Unilaterally forcing 24-hour operations at franchise convenience stores may be a violation of the antimonopoly law, said Akinori Yamada, secretary-general of the Japan Fair Trade Commission.
If a convenience store operator unilaterally refuses a franchise store's request for a review of around-the-clock services and puts the shop at a disadvantage as a result, the act could amount to a violation of the law, he told a press conference.
Most of the convenience stores in Japan are franchise outlets. Operators maintain their stances that stores must be open around the clock in principle, but they may need to become more flexible following the remark by Yamada, industry watchers said.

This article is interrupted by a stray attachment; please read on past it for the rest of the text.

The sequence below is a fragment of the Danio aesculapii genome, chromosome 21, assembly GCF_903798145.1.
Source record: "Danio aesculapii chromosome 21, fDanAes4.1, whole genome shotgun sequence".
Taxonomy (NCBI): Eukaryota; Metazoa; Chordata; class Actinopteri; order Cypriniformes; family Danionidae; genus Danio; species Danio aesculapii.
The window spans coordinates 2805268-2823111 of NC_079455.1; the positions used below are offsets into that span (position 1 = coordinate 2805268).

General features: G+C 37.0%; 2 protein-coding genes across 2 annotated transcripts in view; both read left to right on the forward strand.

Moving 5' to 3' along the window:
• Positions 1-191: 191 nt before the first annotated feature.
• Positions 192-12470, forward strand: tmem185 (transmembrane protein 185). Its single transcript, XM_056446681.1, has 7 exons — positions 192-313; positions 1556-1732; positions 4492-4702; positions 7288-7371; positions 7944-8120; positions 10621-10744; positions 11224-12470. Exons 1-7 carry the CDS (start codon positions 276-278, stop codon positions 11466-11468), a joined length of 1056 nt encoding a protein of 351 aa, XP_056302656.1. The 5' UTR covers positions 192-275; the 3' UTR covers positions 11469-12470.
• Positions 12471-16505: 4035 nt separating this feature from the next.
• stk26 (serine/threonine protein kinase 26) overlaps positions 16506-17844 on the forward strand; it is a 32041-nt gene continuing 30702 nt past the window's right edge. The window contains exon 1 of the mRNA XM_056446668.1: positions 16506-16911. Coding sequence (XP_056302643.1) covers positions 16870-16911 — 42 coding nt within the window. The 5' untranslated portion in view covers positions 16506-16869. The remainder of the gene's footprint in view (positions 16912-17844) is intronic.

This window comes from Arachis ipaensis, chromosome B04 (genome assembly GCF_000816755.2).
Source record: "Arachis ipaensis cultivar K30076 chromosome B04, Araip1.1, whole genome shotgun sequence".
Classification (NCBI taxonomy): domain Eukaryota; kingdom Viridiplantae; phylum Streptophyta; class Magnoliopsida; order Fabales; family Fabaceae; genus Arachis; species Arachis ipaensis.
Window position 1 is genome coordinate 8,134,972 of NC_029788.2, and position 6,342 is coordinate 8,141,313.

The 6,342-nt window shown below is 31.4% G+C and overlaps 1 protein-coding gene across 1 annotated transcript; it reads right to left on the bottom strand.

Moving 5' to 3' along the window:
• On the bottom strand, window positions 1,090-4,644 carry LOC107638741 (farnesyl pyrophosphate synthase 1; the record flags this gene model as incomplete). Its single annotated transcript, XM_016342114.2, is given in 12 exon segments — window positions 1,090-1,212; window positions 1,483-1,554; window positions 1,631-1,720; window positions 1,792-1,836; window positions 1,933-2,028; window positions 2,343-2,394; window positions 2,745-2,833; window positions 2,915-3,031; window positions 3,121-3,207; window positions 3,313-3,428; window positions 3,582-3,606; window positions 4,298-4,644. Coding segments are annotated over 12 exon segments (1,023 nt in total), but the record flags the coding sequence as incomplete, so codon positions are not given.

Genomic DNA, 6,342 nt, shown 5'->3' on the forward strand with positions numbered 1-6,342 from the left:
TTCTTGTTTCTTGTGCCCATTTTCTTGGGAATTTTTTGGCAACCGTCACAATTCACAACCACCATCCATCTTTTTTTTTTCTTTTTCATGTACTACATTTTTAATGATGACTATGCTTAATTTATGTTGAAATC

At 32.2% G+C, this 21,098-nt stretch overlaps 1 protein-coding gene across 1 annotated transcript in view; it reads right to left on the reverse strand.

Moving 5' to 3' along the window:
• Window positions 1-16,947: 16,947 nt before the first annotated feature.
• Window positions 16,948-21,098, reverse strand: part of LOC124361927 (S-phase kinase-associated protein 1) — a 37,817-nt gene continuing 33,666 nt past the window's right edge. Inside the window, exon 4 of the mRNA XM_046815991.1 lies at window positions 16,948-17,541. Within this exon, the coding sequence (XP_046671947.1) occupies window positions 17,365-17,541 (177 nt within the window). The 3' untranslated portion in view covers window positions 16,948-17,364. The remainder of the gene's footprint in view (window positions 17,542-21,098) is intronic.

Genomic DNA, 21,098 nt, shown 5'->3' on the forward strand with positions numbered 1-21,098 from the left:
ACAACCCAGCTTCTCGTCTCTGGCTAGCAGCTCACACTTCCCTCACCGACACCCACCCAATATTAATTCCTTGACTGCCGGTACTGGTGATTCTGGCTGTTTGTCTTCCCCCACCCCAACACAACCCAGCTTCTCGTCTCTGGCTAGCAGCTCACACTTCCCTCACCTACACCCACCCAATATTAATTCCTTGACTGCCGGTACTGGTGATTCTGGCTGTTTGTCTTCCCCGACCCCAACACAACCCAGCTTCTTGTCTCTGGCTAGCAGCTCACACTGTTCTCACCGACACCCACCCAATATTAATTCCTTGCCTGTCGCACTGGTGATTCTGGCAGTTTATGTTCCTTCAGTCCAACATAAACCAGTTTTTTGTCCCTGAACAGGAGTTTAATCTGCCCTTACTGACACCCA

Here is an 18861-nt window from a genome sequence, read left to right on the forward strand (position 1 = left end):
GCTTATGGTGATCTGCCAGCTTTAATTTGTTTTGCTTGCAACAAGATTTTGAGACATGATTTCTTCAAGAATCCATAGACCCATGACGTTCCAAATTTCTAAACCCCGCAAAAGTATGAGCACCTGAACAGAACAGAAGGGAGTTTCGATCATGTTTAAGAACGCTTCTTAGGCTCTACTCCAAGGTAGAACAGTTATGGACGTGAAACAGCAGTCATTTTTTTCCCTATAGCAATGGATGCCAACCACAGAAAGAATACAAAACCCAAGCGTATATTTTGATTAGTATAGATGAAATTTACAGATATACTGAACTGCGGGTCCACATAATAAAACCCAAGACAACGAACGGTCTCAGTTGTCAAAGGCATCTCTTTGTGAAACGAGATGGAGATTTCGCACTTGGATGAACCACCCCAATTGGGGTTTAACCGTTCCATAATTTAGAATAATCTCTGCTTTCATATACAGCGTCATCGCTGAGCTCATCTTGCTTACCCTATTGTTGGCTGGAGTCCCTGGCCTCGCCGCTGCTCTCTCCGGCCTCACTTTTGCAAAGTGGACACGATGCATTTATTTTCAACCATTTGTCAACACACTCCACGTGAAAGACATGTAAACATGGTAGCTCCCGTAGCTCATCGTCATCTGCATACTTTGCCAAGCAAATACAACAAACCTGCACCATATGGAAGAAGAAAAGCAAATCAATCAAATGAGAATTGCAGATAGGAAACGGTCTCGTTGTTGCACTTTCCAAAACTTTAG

The antimonopoly law bans stronger companies in terms of business scale or relations from having smaller business partners suffer losses or shoulder costs by abusing their dominant bargaining positions.
Franchise stores which find difficulties securing employees for continuing 24-hour operations or face plunges in profits due to surging labour costs may submit to operators requests for a review of services, according to the commission.